Making Card Scrapers From Some Old Handsaws

In this video I make some card scrapers (also known as cabinet scrapers) out of some old rusty handsaws that I found in a skip by the side of a road.
How to sharpen a card scraper: How To Sharpen A Card Scraper / Cabinet Scraper To Get Wood Shavings
Diamond Plates 360/600 (UK) (US)
Recently I found two old rusty handsaws on the top of a skip by the side of the road.  I thought about maybe trying to restore one of them, just for fun, but the teeth were in really bad shape and these are cheap handsaws anyway. But then I had another idea, which was to make some card scrapers using the steel from these saws.  
I already have two card scrapers, I have this one by Bahco which I bought on Amazon and this is my go to scraper, it's great.  I'll leave a link to this in the description box.  My second scraper is this one and I don't like this one so much mainly because it's shorter than the Bahco one, so it takes more pressure using my thumbs to bend it so I can't use it for very long.  So I'm going to make my scrapers either the same size as the Bahco, or possibly even a little bit longer still.
It'll be good to have an extra scraper as I'd like to keep one on my van and maybe have another one for the workshop use that I can switch over to when my other one gets dull because sometimes when you're in the middle of a project you just want to get it done rather than stopping to sharpen tools.
First I needed to clean up the saw blades, and for that I'd use my angle grinder with a wire wheel attachment. It was really quick to clean off, even though the saws looked really rough, the rust was just on the surface.
The handles could then be unscrewed.   I always keep hold of screws, you never know when you'll need an unusual screw, and I have a lot of them.
But the handles went in the bin.
I used some 120 grit sanding discs to clean up the metal a little more, and this made it nice and shiney.
Here I'm using the Bahco as a template to mark up the shapes I wanted using a Sharpie, and out of the length of the saw I could get 2x scrapers which would be slightly longer than the Bahco by about 15mm.
I swapped over the wire wheel to a cutting disc. I used a scrap piece of MDF underneath the saw to protect my workbench and then made some scoring cuts.  I'm not great with an angle grinder, I need to get a bit more experience using them but I was able to get most of the scoring cuts nice and straight.  And once a good scoring cut is established, it's quite easy to follow the next cut in a straight line, and I just kept taking passes until I cut all the way through.
Because some of my cuts were not perfect, I used my bench sander just to clean them up and make sure they were flat. Every so often I sprayed on some water to keep the metal cool. I also used the disc sander to get the short edges square.  Not that they need to be square, but I figured I'd take the time to make them look decent.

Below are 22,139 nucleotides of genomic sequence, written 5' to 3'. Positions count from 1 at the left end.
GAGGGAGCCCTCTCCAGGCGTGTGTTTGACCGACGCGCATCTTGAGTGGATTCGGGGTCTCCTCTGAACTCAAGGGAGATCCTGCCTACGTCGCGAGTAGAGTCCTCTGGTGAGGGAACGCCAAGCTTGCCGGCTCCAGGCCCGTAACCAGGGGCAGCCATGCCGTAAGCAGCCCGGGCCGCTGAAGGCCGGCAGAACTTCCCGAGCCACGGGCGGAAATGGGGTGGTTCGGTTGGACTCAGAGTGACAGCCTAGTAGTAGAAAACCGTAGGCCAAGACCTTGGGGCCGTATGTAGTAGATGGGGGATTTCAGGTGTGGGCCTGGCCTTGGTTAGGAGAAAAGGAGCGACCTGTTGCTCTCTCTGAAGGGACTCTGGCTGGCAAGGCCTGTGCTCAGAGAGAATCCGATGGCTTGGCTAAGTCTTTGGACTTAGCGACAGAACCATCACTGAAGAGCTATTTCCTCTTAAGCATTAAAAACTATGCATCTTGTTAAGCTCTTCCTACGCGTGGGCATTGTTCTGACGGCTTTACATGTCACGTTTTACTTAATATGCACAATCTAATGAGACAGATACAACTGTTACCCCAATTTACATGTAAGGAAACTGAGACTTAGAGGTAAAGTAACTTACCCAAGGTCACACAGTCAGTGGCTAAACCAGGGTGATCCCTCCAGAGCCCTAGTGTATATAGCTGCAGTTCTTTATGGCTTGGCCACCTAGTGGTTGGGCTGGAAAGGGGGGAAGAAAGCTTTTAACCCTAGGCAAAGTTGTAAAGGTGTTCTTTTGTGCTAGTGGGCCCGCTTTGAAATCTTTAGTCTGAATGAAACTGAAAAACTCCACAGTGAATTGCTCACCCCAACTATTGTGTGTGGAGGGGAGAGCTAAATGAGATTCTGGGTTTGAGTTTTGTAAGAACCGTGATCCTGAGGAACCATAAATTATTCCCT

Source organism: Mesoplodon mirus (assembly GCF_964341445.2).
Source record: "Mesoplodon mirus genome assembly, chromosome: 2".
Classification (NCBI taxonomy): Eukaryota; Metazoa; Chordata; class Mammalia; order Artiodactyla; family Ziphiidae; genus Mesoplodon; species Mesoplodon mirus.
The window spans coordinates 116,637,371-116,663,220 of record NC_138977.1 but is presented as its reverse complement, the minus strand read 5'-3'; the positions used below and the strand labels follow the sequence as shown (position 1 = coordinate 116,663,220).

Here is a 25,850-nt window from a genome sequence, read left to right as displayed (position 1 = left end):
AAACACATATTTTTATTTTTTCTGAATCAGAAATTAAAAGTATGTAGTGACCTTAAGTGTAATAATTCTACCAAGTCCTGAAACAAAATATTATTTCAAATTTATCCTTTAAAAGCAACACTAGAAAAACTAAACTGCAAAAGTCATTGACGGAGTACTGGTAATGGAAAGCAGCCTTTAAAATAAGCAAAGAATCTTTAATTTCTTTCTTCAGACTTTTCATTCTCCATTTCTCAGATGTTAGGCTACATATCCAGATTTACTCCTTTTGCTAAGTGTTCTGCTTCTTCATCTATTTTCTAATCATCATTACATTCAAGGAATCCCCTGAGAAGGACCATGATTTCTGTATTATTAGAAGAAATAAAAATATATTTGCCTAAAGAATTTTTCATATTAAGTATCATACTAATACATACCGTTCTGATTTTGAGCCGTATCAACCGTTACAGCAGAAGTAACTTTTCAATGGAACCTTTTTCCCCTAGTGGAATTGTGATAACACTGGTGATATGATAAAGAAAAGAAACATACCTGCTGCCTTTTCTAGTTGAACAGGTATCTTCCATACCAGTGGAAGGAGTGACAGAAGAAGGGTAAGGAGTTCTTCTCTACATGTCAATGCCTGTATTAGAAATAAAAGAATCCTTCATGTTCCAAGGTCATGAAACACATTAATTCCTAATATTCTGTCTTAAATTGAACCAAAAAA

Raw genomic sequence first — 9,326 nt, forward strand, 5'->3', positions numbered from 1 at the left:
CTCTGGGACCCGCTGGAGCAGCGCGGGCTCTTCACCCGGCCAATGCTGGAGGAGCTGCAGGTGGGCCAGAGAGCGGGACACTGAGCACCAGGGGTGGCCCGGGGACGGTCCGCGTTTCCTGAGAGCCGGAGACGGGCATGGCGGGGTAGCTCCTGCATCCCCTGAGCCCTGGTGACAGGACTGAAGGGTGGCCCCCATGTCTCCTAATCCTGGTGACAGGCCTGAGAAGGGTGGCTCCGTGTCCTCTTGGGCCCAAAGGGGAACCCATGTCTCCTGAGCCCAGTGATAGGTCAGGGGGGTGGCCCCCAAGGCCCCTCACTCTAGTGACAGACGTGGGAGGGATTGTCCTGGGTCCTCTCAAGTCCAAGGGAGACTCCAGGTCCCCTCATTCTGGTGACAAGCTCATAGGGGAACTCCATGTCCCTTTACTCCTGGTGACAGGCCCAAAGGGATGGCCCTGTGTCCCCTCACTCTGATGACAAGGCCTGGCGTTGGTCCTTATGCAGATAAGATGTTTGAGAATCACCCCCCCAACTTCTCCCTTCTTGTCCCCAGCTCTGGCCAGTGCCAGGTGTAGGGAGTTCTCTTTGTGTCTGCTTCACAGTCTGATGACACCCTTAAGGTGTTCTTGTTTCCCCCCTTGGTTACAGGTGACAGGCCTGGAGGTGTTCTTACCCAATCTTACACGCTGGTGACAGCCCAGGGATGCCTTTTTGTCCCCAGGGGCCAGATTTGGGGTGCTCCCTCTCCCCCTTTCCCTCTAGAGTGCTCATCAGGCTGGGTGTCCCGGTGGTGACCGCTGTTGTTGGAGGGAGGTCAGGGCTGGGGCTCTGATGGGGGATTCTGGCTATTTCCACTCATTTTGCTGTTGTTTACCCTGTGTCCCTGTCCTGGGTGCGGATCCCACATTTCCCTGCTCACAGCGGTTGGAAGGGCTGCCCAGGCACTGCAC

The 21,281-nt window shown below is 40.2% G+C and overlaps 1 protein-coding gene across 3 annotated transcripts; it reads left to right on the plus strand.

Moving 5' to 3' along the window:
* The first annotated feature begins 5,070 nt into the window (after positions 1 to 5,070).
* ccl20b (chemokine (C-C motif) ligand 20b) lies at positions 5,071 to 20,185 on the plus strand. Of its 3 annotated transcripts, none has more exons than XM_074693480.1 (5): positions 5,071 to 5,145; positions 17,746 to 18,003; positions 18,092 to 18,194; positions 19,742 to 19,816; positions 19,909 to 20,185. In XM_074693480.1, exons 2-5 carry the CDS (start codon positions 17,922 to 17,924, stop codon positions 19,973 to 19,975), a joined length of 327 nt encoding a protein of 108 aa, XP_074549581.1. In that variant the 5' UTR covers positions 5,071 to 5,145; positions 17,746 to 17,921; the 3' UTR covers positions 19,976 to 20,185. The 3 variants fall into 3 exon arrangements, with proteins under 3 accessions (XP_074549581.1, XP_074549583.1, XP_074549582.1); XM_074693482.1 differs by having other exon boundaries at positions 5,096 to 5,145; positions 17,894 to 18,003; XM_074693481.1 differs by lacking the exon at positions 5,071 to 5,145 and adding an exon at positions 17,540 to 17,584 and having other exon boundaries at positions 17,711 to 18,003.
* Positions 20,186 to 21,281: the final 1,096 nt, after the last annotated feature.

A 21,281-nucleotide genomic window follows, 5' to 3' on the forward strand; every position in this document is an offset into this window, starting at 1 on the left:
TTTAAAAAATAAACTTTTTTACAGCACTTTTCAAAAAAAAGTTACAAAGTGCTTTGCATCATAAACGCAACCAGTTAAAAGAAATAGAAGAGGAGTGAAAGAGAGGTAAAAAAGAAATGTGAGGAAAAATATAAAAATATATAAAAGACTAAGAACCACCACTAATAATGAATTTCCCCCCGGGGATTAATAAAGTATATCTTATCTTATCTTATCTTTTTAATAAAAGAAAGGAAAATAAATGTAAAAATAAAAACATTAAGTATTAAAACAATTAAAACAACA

Next I could prepare the edges and I've already posted a full detailed video about how to prepare a card scraper and I'll link to that in the description box below if you're interested.  I'll also leave links to all the tools I'm using to do this, like the diamond plates and the burnisher. But basically I polish the faces until the edges look clean from end to end, then I polish the edges until they look perfect, then I burnish the edge of the faces, and then the long edges of the scraper too.  I don't bother with preparing the short sides of the scrapers as I don't find those very useful so I just stick to the long edges.
I really wasn't sure if these were going to work...  First I tried it on some pine and I was absolutely blown away by how well they cut.  So then I tried it on some hardwood, some beech, and again, fantastic results.  They seem to work better than my real card scrapers - maybe I just got lucky with a good burrs this time around, i'm not sure, but they work great.  The steel in these seems pretty good for edge retention too, the burrs seem to last just as long as my other card scrapers.
The steel is a little bit thicker though, so it does take a little bit more pressure to flex them, but not by much.
I made four of these scrapers in total and I'm just going to keep two of them, one for my van and an extra for the workshop and I'd like to give away the other two - one on Patreon and one on YouTube.  They will be fully prepared and ready to use.  If you're interested in winning one, leave a comment below and include #giveaway and I'll pick a winner in about a week or so.  If you're a patron of the channel, I'll do a post asking if you want to be included, and then I'll pick a winner there too.
It took me about 2 hours to make 4 of these scrapers, so it was a nice quick and easy project.  If you've got an old handsaw that's no longer cutting well and it's not worth the time and effort to restore it, then it's a great way to make use of something that would otherwise be thrown away.
I hope you enjoyed this video, please subscribe if you haven't already for more weekly woodworking videos, and thanks for watching.